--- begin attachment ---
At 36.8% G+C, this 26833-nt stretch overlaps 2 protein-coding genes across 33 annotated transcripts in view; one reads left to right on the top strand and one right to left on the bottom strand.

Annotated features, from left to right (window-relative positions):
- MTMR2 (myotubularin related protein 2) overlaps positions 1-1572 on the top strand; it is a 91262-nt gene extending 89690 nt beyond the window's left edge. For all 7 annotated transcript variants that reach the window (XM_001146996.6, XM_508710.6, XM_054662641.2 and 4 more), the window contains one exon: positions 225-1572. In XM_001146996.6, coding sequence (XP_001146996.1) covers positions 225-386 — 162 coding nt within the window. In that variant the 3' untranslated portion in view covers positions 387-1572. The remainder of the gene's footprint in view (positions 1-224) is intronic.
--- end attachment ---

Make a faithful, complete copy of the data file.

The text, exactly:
At 36.8% G+C, this 26833-nt stretch overlaps 2 protein-coding genes across 33 annotated transcripts in view; one reads left to right on the top strand and one right to left on the bottom strand.

Annotated features, from left to right (window-relative positions):
- MTMR2 (myotubularin related protein 2) overlaps positions 1-1572 on the top strand; it is a 91262-nt gene extending 89690 nt beyond the window's left edge. For all 7 annotated transcript variants that reach the window (XM_001146996.6, XM_508710.6, XM_054662641.2 and 4 more), the window contains one exon: positions 225-1572. In XM_001146996.6, coding sequence (XP_001146996.1) covers positions 225-386 — 162 coding nt within the window. In that variant the 3' untranslated portion in view covers positions 387-1572. The remainder of the gene's footprint in view (positions 1-224) is intronic.